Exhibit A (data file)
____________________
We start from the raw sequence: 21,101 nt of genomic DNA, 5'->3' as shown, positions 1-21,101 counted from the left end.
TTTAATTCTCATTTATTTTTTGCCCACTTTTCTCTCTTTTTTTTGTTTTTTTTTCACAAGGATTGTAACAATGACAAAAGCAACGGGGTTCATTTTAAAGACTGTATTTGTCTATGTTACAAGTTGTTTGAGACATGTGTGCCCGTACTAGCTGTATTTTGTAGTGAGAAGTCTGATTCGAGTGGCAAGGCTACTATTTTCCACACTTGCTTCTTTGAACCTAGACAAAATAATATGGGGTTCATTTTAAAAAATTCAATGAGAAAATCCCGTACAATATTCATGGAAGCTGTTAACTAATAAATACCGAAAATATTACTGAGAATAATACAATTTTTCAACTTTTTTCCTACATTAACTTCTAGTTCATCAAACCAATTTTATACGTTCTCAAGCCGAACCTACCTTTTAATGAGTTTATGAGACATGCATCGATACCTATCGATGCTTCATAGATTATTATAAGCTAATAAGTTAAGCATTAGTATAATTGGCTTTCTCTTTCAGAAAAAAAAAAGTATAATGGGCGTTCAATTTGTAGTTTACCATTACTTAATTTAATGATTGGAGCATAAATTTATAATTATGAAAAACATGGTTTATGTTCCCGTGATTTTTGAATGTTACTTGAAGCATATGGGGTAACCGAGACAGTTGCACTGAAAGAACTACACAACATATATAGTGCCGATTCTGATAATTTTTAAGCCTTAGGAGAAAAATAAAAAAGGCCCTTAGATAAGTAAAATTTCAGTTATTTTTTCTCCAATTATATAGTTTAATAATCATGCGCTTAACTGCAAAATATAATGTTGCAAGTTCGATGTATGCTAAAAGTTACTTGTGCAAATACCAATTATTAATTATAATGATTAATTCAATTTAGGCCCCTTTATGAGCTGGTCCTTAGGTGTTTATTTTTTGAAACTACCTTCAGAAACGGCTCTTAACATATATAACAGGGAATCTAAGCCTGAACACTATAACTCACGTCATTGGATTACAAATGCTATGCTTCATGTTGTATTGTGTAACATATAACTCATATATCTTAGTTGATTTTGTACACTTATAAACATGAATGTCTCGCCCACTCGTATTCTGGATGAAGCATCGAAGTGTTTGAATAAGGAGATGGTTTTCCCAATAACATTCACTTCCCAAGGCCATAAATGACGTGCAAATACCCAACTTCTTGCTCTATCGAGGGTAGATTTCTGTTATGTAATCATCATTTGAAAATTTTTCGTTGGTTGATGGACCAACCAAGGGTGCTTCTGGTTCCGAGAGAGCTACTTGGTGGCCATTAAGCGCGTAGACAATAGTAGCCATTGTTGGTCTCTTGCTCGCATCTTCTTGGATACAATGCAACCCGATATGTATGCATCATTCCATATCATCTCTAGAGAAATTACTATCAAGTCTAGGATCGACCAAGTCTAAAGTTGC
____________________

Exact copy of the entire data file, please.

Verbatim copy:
We start from the raw sequence: 21,101 nt of genomic DNA, 5'->3' as shown, positions 1-21,101 counted from the left end.
TTTAATTCTCATTTATTTTTTGCCCACTTTTCTCTCTTTTTTTTGTTTTTTTTTCACAAGGATTGTAACAATGACAAAAGCAACGGGGTTCATTTTAAAGACTGTATTTGTCTATGTTACAAGTTGTTTGAGACATGTGTGCCCGTACTAGCTGTATTTTGTAGTGAGAAGTCTGATTCGAGTGGCAAGGCTACTATTTTCCACACTTGCTTCTTTGAACCTAGACAAAATAATATGGGGTTCATTTTAAAAAATTCAATGAGAAAATCCCGTACAATATTCATGGAAGCTGTTAACTAATAAATACCGAAAATATTACTGAGAATAATACAATTTTTCAACTTTTTTCCTACATTAACTTCTAGTTCATCAAACCAATTTTATACGTTCTCAAGCCGAACCTACCTTTTAATGAGTTTATGAGACATGCATCGATACCTATCGATGCTTCATAGATTATTATAAGCTAATAAGTTAAGCATTAGTATAATTGGCTTTCTCTTTCAGAAAAAAAAAAGTATAATGGGCGTTCAATTTGTAGTTTACCATTACTTAATTTAATGATTGGAGCATAAATTTATAATTATGAAAAACATGGTTTATGTTCCCGTGATTTTTGAATGTTACTTGAAGCATATGGGGTAACCGAGACAGTTGCACTGAAAGAACTACACAACATATATAGTGCCGATTCTGATAATTTTTAAGCCTTAGGAGAAAAATAAAAAAGGCCCTTAGATAAGTAAAATTTCAGTTATTTTTTCTCCAATTATATAGTTTAATAATCATGCGCTTAACTGCAAAATATAATGTTGCAAGTTCGATGTATGCTAAAAGTTACTTGTGCAAATACCAATTATTAATTATAATGATTAATTCAATTTAGGCCCCTTTATGAGCTGGTCCTTAGGTGTTTATTTTTTGAAACTACCTTCAGAAACGGCTCTTAACATATATAACAGGGAATCTAAGCCTGAACACTATAACTCACGTCATTGGATTACAAATGCTATGCTTCATGTTGTATTGTGTAACATATAACTCATATATCTTAGTTGATTTTGTACACTTATAAACATGAATGTCTCGCCCACTCGTATTCTGGATGAAGCATCGAAGTGTTTGAATAAGGAGATGGTTTTCCCAATAACATTCACTTCCCAAGGCCATAAATGACGTGCAAATACCCAACTTCTTGCTCTATCGAGGGTAGATTTCTGTTATGTAATCATCATTTGAAAATTTTTCGTTGGTTGATGGACCAACCAAGGGTGCTTCTGGTTCCGAGAGAGCTACTTGGTGGCCATTAAGCGCGTAGACAATAGTAGCCATTGTTGGTCTCTTGCTCGCATCTTCTTGGATACAATGCAACCCGATATGTATGCATCATTCCATATCATCTCTAGAGAAATTACTATCAAGTCTAGGATCGACCAAGTCTAAAGTTGC